Danny Kruger, Conservative MP for Devizes, recently petitioned health secretary Matt Hancock to explore systems used in Germany and Japan, which involve social insurance to spread costs, while promoting new models of care that compensated family members who give up work to perform care and fund semi-professional domiciliary care workers drawn from the local community.
A public conversation
Kruger’s creative approach is echoed around healthcare as public anger continues to rise about the number of families forced to sell their homes to pay for care. The government’s recent healthcare white paper, addressing some of the wider concerns, promises greater integrated care at local level and the use of technology to widen the range of at-home care options.
“The pandemic has made a lot of people realise that even if you’re really responsible, and you do all the right things, stuff can happen, which can hold your life below the waterline,” says Anita Charlesworth, director of research at the Health Foundation, an independent charity.
“Lots of people assume the state will be there for them if anything happens to them or a loved one, so it is a deep shock when people find out that is not always the case. We do need a big public conversation about social care because we have not worked out what our individual responsibilities are for those we love and where the state should be supporting us.”
The Health Foundation wants the government to invest to stabilise the current system, improve access to care, protect the public from ruinous costs and explore alternative revenue-raising options.
“Investing in social care has a very big price tag and often the political gain doesn’t look that great. It’s the right thing to do and it’s the long-term decent thing to do, but there’s often not a lot of short-term political mileage in it,” adds Charlesworth.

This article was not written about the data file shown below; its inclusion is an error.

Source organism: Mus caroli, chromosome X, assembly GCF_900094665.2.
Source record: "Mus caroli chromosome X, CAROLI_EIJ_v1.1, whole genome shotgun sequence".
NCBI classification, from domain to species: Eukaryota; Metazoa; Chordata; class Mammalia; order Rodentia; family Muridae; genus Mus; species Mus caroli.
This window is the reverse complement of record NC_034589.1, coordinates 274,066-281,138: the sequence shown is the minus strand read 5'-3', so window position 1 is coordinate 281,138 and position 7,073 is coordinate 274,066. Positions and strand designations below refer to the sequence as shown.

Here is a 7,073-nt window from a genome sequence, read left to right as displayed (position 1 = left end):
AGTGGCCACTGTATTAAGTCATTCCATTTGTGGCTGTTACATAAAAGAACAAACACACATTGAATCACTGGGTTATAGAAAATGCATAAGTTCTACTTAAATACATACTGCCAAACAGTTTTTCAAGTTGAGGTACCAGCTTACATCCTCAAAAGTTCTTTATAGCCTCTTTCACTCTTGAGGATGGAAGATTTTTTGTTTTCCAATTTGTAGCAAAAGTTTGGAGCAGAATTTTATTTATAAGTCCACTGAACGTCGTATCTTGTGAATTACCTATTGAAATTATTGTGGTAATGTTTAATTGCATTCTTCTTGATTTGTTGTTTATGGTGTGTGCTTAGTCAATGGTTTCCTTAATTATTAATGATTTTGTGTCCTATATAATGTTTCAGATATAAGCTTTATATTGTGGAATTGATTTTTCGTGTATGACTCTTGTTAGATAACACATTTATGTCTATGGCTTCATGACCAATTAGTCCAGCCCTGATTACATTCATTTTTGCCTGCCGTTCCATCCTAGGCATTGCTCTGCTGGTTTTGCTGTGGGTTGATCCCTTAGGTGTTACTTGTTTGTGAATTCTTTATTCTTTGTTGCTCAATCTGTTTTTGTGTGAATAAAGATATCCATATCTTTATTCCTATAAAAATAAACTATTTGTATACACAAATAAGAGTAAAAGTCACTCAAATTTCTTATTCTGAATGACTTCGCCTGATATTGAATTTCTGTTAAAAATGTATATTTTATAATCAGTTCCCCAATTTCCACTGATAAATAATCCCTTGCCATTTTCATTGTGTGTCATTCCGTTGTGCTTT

“The reality is there is unmet need, a lot of providers are not sustainable and care staff work under really poor terms and conditions, while individuals can be exposed to catastrophic costs.
“I believe the government will do something because the downside of not acting on an unambiguous and bold commitment would be very difficult. The question is how wide or narrow the support package will be. The concern is that if it is not big enough then more people will exist in the silent misery of unmet need.”
Carers UK, a membership charity representing the one in eight adults who are unpaid carers, wants to see ambitious reform that includes legal rights for paid leave and flexible working for carers along with greater government recognition of their role in social care.
“We have waited years, more than a decade, for a plan for social care and the pandemic has highlighted that wholescale change needs to happen now if it is to be fit for purpose in the future,” says chief executive Helen Walker. “The demand for formal care has increased. If we ignore social care for much longer, families’ lives will deteriorate and the economy will feel the hit too.”
Age UK echoes the call for urgent social care reform. Abrahams adds: “If we continue as we are, then everyone’s experience of it will get worse, and we will get more scandals to do with poor care, and that will put extra pressure on the NHS when it can least afford it.
“I’m optimistic they’ll do something, but I’m worried they’ll do enough. If we’re going to get social care reform and refinancing, then it requires the prime minister to exert his political power over the Treasury.”